Deborah Feyerick is joining us now. She has seen some of the evidence at the hearing.

What is going on here, Deb?

DEBORAH FEYERICK, CNN CORRESPONDENT: Well, you know, Wolf, it appears that reputed crime boss Whitey Bulger was ready to put up a fight. Take a look at these weapons which FBI agents say they confiscated from Bulger's Santa Monica apartment. There's an assault rifle, a 12-gauge shot gun, several semiautomatic pistols, revolvers, a silencer, even a Derringer and a triple knife, a deadly weapon, all of them.

The weapons are hidden in the bathroom and living room walls of Bulger's modest third-floor apartment, according to law enforcement, along with stacks of hundred dollar bills. Bulger and his longtime girlfriend, Catherine Greig, started paying cash for this month-to- month rental 15 years ago, soon after they disappeared from Boston after getting a tip from a corrupt FBI agent.

Now, these pictures were presented during a detention hearing for Miss Greig in which her court-appointed attorney is asking that she be released pending trial on charges of harboring a fugitive.

Prosecutors also released -- released a brief security camera video of Miss Greig. You can see her there, walking in and out of a local drugstore picking up a prescription which prosecutors say was under a fake name.

FBI agents finally captured Bulger in June after running a public service announcement that focused on Bulger's girlfriend, and suspecting that Bulger might be armed, FBI agents lured him into the apartment garage, placing a phone call saying someone had broken into his storage unit. We spoke to one source who tells us that when Bulger was arrested, he told the arresting agent, quote, "You did it the right way."

Now, Bulger has pleaded not guilty to 90 counts of murder and, Wolf, the story gets more and more fascinating every day. We hope you're going to tune in when we go inside, bring you up close this coming Sunday, July 17, with my special, "Stone Cold Killer." Learn why Whitey Bulger became one of the most hated crime bosses in FBI history and why he may have felt safe in Santa Monica. Again, that's this Sunday, July 17 at 8 p.m., "CNN PRESENTS," "Stone Cold Killer" -- Wolf.

BLITZER: We'll be watching for sure, Deb. Thanks very, very much. Amazing story.

The goal was to get DNA from Osama bin Laden's family. And now we're learning new details of an elaborate ruse the CIA allegedly put in place to get it.

And has FOX put out a news blackout on the parent company's hacking scandal? We're going to show you what FOX viewers didn't see.

(COMMERCIAL BREAK)

BLITZER: The latest round of talks on raising the U.S. debt limit ended at the White House just a little while ago. Let's go to our chief White House correspondent, Jessica Yellin. Jessica, what are you hearing? Any progress?

JESSICA YELLIN, CNN CORRESPONDENT: Well, Wolf, I'm told that there was no breakthrough in this meeting, which ended just a short time ago and that it was a fairly bleak mood even going in, with a sense that both sides are more dug in.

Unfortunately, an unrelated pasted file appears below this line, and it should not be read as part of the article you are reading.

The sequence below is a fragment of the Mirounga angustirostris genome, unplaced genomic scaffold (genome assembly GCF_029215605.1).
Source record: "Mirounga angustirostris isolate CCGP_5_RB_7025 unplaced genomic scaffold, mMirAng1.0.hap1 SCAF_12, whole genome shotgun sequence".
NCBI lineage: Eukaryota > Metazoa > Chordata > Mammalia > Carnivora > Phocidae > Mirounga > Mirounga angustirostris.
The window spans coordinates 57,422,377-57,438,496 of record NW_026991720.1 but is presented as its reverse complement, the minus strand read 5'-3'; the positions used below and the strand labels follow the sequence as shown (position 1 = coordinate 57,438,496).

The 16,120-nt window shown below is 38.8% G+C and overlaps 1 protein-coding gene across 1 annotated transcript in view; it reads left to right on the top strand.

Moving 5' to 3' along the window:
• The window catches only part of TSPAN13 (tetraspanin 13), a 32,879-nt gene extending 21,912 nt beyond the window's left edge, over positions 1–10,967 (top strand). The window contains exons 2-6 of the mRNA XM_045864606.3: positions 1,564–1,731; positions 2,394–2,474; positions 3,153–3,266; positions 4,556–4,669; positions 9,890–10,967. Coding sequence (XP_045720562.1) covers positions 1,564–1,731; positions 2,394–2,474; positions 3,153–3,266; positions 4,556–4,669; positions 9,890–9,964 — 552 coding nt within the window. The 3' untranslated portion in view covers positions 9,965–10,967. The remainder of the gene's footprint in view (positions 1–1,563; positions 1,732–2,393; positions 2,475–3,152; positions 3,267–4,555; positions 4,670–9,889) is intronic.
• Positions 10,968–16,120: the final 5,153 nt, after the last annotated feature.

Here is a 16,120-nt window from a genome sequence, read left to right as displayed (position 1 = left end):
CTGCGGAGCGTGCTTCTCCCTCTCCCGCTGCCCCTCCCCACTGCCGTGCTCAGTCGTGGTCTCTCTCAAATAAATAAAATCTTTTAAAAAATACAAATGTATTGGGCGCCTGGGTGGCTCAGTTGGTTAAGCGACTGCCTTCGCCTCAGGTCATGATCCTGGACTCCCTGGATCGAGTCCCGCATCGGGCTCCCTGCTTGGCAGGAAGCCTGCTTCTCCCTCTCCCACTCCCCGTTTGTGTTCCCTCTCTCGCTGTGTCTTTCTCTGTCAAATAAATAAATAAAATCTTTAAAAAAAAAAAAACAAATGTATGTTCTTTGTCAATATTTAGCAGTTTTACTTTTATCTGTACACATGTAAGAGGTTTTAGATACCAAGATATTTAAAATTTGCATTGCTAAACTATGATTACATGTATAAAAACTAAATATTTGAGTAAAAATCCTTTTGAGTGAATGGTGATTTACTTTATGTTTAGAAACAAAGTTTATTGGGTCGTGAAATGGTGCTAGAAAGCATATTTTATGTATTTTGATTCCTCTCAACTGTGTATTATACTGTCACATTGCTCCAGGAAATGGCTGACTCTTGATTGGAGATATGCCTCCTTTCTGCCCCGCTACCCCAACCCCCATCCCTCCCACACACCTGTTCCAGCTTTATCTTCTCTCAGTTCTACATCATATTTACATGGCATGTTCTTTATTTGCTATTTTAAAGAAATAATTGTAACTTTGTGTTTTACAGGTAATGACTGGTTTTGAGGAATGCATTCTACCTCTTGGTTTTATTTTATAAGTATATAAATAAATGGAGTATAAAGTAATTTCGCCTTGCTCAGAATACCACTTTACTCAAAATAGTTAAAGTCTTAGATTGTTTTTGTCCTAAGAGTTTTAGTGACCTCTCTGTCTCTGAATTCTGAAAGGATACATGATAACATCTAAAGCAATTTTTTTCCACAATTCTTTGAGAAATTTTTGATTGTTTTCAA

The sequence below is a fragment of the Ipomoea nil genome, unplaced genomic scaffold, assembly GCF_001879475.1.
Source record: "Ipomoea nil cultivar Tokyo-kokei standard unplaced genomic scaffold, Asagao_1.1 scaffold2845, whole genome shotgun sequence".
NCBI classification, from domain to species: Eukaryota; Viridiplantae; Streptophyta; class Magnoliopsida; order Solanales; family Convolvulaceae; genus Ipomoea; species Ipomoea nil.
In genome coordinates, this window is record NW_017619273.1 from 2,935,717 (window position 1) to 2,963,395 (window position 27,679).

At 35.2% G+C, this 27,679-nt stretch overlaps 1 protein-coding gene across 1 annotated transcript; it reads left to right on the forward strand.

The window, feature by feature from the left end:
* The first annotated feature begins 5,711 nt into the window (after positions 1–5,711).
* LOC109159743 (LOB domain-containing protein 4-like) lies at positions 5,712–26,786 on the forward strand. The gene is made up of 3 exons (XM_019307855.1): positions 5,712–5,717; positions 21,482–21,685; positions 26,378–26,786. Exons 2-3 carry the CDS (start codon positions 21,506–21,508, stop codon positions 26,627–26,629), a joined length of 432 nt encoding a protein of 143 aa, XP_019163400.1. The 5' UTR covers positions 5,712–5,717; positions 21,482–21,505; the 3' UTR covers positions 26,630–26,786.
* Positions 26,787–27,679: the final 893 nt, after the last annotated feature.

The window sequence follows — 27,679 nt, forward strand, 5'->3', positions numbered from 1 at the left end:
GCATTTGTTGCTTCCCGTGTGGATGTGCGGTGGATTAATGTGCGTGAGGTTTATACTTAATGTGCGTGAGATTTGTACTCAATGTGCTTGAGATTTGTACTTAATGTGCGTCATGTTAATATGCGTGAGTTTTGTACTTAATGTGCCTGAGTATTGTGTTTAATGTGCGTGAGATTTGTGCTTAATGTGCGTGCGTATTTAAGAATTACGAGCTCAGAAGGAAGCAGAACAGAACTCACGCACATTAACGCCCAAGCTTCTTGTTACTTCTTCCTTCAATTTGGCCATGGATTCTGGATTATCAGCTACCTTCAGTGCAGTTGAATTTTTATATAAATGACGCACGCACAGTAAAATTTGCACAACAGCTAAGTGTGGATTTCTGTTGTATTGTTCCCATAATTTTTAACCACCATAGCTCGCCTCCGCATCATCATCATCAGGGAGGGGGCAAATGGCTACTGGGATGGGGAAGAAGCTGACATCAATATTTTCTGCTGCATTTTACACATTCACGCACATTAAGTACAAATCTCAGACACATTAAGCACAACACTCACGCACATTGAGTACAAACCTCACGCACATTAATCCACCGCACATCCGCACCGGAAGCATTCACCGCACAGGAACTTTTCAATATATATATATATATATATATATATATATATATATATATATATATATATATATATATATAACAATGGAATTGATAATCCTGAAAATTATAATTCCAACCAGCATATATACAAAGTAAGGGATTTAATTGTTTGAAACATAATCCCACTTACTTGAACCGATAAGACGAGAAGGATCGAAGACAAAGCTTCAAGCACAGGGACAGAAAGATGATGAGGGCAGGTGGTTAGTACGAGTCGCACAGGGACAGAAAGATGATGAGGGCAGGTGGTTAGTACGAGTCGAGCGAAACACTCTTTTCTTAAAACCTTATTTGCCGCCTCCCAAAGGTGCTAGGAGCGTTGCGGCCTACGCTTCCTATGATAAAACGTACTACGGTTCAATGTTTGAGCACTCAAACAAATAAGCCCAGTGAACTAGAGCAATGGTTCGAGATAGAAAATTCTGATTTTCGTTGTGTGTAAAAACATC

Now, that unusual alternate proposal that was floated from Senate Minority Leader Mitch McConnell was discussed in the meeting, multiple sources tell me. But it was just one of several options that was discussed today in a meeting that several sources say was another day in which many parties believe there were more discussions and ongoing debate.

But there's this growing sense from parties, Wolf, that while there's a lot of political point scoring both before and after these meetings, there's just a lot of conversation that is not necessarily getting parties closer to a deal, Wolf.

BLITZER: So where does everyone go from here?

YELLIN: Well, there -- there are several options on the table. Of course, there is this one you discussed on your show, being laid out by the Senate minority leader. The president has said that tomorrow he would like these leaders all to come back and have more discussion, again. And there's talk in this town, now, that there could be some other options.

For example, perhaps the politics in the House are just too challenging, and there could be this other option where maybe the Senate would go first. And the Senate would come to a deal.

Or, perhaps, the president would ultimately have to accept what he says he won't, which is this very short-term deal which he has flat-out ruled out. But maybe in the end he would have to.

We do know that today the president has said that Social Security checks could potentially not go out on August 3 if this deal isn't done. So something has to get done. This thing has to be resolved quickly, and they do have to find a solution, Wolf. And, again, another day with no solution. So the stakes keep getting higher each day.

BLITZER: Yes, we'll continue to watch it tomorrow together with you, Jessica. I write about this, by the way, on my blog at CNN.com/SituationRoom, about both sides exaggerating, exaggerating what's going on with some of their rhetoric. Thanks very much.